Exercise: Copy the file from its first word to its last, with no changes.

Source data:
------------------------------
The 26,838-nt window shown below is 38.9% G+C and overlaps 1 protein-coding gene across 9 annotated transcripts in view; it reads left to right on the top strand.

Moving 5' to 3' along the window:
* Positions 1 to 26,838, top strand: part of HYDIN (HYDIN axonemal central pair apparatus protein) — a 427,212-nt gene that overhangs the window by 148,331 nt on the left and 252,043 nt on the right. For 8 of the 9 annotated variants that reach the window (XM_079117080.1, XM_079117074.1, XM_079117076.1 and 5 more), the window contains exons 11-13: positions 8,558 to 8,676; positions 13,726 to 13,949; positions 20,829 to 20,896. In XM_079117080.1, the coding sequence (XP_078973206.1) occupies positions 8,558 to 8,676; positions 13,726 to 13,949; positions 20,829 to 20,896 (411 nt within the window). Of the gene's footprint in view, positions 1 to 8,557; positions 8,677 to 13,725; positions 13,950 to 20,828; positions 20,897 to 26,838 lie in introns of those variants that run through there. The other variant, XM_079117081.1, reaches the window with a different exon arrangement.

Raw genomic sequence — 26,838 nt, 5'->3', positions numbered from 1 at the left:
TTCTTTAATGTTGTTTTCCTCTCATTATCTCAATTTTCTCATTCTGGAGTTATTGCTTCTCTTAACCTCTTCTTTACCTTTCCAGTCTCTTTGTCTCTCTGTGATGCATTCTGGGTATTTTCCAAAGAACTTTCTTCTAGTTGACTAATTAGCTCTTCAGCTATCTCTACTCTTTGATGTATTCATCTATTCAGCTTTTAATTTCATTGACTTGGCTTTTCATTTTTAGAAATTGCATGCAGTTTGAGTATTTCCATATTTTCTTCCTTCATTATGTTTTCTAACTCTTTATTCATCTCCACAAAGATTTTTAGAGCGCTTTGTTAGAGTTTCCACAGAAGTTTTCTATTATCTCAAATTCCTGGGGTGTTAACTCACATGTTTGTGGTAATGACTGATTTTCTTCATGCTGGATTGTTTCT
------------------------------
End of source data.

The 26,838-nt window shown below is 38.9% G+C and overlaps 1 protein-coding gene across 9 annotated transcripts in view; it reads left to right on the top strand.

Moving 5' to 3' along the window:
* Positions 1 to 26,838, top strand: part of HYDIN (HYDIN axonemal central pair apparatus protein) — a 427,212-nt gene that overhangs the window by 148,331 nt on the left and 252,043 nt on the right. For 8 of the 9 annotated variants that reach the window (XM_079117080.1, XM_079117074.1, XM_079117076.1 and 5 more), the window contains exons 11-13: positions 8,558 to 8,676; positions 13,726 to 13,949; positions 20,829 to 20,896. In XM_079117080.1, the coding sequence (XP_078973206.1) occupies positions 8,558 to 8,676; positions 13,726 to 13,949; positions 20,829 to 20,896 (411 nt within the window). Of the gene's footprint in view, positions 1 to 8,557; positions 8,677 to 13,725; positions 13,950 to 20,828; positions 20,897 to 26,838 lie in introns of those variants that run through there. The other variant, XM_079117081.1, reaches the window with a different exon arrangement.

Raw genomic sequence — 26,838 nt, 5'->3', positions numbered from 1 at the left:
TTCTTTAATGTTGTTTTCCTCTCATTATCTCAATTTTCTCATTCTGGAGTTATTGCTTCTCTTAACCTCTTCTTTACCTTTCCAGTCTCTTTGTCTCTCTGTGATGCATTCTGGGTATTTTCCAAAGAACTTTCTTCTAGTTGACTAATTAGCTCTTCAGCTATCTCTACTCTTTGATGTATTCATCTATTCAGCTTTTAATTTCATTGACTTGGCTTTTCATTTTTAGAAATTGCATGCAGTTTGAGTATTTCCATATTTTCTTCCTTCATTATGTTTTCTAACTCTTTATTCATCTCCACAAAGATTTTTAGAGCGCTTTGTTAGAGTTTCCACAGAAGTTTTCTATTATCTCAAATTCCTGGGGTGTTAACTCACATGTTTGTGGTAATGACTGATTTTCTTCATGCTGGATTGTTTCT